"I either got sent down or went to [Triple-A] Iowa on rehab, or both, but when I got to Iowa, I unloaded my bag and I'm getting ready to strap it on and I pulled out my cleats and here were his wristbands, his baseball cards," said Orie, now a member of the Pirates' radio broadcast team. "That was all in my shoes, along with some Bazooka gum. It was funny. It was such a good laugh -- nobody wants to be at Triple-A for rehab or if you're sent down. At the right time, you get a little chuckle."
That was typical Sandberg humor, Orie said.
"I could play with eight Rynos on the field any day of the week," Orie said. "We had the same agent. We had some stuff in common, except for the Hall of Fame. I can't draw that comparison."
Orie said it was easy to play with Sandberg.
"Fundamentally, he was as sound as anybody," Orie said. "He had really great hands. His top hand was something that jumped out at me. It's all about the glove, but that top hand, you learn, is a second glove for you and he was really good at it. You see a lot of bad hops that look routine because of his hands."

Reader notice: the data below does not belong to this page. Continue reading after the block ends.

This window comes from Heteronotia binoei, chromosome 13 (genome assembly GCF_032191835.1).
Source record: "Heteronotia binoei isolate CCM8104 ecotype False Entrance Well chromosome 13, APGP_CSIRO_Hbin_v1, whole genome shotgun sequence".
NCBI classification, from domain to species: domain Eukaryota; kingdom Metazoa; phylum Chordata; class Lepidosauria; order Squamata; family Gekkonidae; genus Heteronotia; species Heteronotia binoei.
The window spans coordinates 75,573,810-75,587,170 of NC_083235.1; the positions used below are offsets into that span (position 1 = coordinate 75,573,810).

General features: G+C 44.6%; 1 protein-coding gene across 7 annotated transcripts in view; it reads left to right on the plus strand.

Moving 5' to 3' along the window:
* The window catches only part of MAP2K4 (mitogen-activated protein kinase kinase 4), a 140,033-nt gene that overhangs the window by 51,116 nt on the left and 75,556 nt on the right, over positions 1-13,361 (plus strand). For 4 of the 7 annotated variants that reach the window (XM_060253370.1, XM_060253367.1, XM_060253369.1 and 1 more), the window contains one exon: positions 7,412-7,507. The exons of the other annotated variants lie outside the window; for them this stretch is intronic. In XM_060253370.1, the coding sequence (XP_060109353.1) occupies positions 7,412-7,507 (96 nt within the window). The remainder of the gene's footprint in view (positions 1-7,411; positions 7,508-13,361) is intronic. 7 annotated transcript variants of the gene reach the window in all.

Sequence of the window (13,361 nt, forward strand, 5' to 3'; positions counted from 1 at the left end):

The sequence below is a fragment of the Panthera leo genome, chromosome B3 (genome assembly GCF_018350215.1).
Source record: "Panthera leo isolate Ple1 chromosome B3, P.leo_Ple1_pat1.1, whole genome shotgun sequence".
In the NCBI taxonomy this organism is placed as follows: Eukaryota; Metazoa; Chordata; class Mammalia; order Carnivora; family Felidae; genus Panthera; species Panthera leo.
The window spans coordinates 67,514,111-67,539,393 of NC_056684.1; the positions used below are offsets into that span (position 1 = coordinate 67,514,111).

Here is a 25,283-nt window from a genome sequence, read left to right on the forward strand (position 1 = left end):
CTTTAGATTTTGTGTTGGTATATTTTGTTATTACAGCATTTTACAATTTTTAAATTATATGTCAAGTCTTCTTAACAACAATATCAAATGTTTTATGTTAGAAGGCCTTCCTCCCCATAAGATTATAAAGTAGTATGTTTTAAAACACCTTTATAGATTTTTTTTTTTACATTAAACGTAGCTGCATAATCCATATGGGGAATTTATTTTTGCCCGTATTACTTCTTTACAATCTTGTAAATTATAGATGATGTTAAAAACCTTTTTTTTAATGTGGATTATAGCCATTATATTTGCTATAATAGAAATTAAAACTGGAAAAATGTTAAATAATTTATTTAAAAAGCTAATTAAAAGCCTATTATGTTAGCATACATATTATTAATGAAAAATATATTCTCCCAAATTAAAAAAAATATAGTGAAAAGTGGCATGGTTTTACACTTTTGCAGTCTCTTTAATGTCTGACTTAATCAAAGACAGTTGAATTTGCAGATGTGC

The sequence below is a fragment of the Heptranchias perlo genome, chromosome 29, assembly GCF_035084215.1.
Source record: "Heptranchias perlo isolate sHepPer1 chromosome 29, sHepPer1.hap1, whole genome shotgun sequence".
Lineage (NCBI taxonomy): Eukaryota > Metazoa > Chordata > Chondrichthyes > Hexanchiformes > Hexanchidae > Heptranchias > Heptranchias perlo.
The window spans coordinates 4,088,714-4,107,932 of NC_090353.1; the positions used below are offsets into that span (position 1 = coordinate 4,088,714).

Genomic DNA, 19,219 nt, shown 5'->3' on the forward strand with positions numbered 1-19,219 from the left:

Sandberg was generous as well.
"He gave me a few of his bats, they were Rawlings, and let's just say they were Hall of Fame-type bats and real good wood," Orie said. "As for mine, if I had a dozen bats, nine were pretty good. And that's in the big leagues. You go to the Minors and zero were good. I think I ended up hitting a majority of my home runs with his bats. You'd think I would've been smart enough to switch, but I didn't. I think it was because the barrel was a little skinnier than my model."
Carrie Muskat is a reporter for MLB.com. She writes a blog, Muskat Ramblings, and you can follow her on Twitter @CarrieMuskat. This story was not subject to the approval of Major League Baseball or its clubs.